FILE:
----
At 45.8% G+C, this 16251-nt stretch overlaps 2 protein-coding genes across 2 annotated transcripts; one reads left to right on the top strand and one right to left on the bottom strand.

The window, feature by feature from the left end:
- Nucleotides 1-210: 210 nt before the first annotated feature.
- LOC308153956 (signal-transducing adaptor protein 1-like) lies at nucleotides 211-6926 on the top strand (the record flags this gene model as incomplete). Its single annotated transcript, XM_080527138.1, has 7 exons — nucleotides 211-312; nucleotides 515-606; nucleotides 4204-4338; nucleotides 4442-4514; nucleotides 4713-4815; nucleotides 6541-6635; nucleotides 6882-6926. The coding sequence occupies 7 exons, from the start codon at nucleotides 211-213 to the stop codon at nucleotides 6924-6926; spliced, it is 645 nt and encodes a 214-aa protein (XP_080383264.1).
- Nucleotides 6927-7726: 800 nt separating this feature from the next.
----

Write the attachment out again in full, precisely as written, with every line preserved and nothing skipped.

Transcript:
At 45.8% G+C, this 16251-nt stretch overlaps 2 protein-coding genes across 2 annotated transcripts; one reads left to right on the top strand and one right to left on the bottom strand.

The window, feature by feature from the left end:
- Nucleotides 1-210: 210 nt before the first annotated feature.
- LOC308153956 (signal-transducing adaptor protein 1-like) lies at nucleotides 211-6926 on the top strand (the record flags this gene model as incomplete). Its single annotated transcript, XM_080527138.1, has 7 exons — nucleotides 211-312; nucleotides 515-606; nucleotides 4204-4338; nucleotides 4442-4514; nucleotides 4713-4815; nucleotides 6541-6635; nucleotides 6882-6926. The coding sequence occupies 7 exons, from the start codon at nucleotides 211-213 to the stop codon at nucleotides 6924-6926; spliced, it is 645 nt and encodes a 214-aa protein (XP_080383264.1).
- Nucleotides 6927-7726: 800 nt separating this feature from the next.